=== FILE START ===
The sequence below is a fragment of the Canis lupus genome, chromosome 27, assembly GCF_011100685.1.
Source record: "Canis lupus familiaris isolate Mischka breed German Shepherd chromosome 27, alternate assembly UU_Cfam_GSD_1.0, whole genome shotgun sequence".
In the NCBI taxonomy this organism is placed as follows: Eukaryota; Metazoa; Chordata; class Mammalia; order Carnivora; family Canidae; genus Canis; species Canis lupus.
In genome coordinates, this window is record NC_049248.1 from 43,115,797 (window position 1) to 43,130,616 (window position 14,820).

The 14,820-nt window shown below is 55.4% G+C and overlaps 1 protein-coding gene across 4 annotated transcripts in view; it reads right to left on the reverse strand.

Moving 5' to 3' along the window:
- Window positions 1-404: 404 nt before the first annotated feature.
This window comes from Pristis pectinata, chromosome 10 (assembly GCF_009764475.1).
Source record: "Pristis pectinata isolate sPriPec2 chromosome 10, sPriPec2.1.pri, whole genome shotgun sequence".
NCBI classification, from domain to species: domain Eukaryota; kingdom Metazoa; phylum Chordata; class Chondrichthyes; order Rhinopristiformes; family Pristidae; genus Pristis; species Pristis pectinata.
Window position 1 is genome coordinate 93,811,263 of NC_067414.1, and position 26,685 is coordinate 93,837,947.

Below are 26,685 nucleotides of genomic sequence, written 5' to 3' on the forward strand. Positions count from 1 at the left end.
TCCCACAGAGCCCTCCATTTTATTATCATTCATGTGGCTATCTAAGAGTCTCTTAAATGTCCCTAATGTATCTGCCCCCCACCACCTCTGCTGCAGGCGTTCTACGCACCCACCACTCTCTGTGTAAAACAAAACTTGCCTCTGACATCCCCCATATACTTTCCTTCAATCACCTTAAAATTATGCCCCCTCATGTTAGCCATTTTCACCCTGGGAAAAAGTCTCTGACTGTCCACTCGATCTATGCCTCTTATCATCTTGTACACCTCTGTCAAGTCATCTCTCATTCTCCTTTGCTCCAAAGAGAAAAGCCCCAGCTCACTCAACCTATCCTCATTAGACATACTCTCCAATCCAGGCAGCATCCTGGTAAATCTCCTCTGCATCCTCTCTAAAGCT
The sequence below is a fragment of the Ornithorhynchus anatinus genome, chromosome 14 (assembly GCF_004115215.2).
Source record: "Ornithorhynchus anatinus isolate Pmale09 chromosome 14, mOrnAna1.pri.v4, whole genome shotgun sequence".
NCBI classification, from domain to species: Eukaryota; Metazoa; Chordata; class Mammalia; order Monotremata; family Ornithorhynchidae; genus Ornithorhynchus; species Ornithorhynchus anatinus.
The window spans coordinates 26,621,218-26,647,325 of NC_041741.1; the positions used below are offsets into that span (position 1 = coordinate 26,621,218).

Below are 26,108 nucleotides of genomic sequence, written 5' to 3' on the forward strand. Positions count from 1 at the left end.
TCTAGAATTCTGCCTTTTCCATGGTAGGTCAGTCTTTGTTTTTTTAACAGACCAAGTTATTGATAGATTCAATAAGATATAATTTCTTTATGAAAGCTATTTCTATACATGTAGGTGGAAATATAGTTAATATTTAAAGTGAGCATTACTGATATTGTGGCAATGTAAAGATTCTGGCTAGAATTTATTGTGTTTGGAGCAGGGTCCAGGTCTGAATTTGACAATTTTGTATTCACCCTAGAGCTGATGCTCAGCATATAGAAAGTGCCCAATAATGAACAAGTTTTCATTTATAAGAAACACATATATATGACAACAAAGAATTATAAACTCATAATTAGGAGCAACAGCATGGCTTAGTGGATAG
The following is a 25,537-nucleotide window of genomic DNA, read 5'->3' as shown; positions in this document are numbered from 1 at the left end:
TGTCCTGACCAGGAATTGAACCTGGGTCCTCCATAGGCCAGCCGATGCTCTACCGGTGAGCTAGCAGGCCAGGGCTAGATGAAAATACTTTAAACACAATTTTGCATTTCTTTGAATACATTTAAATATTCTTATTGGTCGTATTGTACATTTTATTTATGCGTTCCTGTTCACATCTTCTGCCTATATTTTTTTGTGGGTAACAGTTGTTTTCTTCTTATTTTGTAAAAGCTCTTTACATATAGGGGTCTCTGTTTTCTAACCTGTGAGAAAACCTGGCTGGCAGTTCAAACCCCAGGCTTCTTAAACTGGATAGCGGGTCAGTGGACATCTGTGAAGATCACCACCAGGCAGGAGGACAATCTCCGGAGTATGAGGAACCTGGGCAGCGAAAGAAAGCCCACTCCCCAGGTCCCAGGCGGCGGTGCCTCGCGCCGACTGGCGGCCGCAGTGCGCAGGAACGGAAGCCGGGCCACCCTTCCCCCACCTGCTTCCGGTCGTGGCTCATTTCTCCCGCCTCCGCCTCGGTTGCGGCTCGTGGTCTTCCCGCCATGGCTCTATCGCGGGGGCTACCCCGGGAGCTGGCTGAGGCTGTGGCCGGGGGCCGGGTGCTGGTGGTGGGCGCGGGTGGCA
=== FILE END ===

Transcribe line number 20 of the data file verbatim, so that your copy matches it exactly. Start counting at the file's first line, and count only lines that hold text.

The following is a 25,537-nucleotide window of genomic DNA, read 5'->3' as shown; positions in this document are numbered from 1 at the left end: